China’s financial regulators told its policy banks and biggest lenders to issue new loans to cover offshore debt issued by local governments maturing this year and in 2024, ramping up efforts to ease a credit crunch for highly indebted municipalities.
(Bloomberg) — China’s financial regulators told its policy banks and biggest lenders to issue new loans to cover offshore debt issued by local governments maturing this year and in 2024, ramping up efforts to ease a credit crunch for highly indebted municipalities.
After earlier urging banks to roll over debt and extend maturities, regulators, including the National Administration of Financial Regulation, recently issued clearer directives to extend local government debt at lower interest rates, people familiar with the matter said, asking not to be named discussing an internal order. It also stipulated that local governments would repay a certain amount of the principal annually.
The lenders were also told to issue loans to replace non-standard, high-interest rate debt of local government financing vehicles as a way of supporting 12 especially at risk regions, the people said. The central bank is setting up an emergency loan facility to provide support for local governments with repayment difficulties.
The NAFR didn’t immediately reply to a request for a comment. The order was earlier reported by Reuters.
The move comes after Beijing allowed provincial-level governments to raise about 1 trillion yuan ($137 billion) via bond sales to repay the debt of local government financing vehicles. China’s regulators have been walking a tight rope between supporting the struggling economy and preventing various risks from challenging financial stability.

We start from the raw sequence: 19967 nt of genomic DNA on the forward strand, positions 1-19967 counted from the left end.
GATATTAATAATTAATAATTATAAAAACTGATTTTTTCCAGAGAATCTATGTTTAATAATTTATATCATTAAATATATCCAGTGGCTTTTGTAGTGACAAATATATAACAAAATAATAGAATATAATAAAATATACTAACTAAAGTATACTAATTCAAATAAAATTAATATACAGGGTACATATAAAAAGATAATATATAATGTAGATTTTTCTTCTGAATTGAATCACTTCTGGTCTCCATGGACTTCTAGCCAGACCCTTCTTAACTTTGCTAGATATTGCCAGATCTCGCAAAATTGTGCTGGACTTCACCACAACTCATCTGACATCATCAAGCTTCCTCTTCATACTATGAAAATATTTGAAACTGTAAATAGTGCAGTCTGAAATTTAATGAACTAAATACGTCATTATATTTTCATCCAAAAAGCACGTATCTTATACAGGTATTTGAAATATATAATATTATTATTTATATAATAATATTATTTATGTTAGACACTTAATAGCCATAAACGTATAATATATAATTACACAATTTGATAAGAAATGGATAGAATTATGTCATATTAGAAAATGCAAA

China’s biggest state banks have been offering local government financing vehicles loans with ultra-long maturities and temporary interest relief to prevent a credit crunch since the second quarter, Bloomberg reported in July.
LGFVs, created to fund infrastructure development in China, have been under intense financial pressure as an economic slowdown hit revenue, with a protracted real estate crisis undermining income from land sales. The country’s LGFVs are estimated to be sitting on some $9 trillion in debt.
China’s economy showed signs of improvements in the third quarter. Gross domestic product grew 4.9% in the period from a year earlier, data from the National Bureau of Statistics showed Wednesday. Compared to the second quarter, GDP grew 1.3%.
Retail sales jumped 5.5% in September, well above forecasts and the highest reading since May. The jobless rate inched down to 5%, the lowest since November 2021.
–With assistance from Amanda Wang and Zhang Dingmin.
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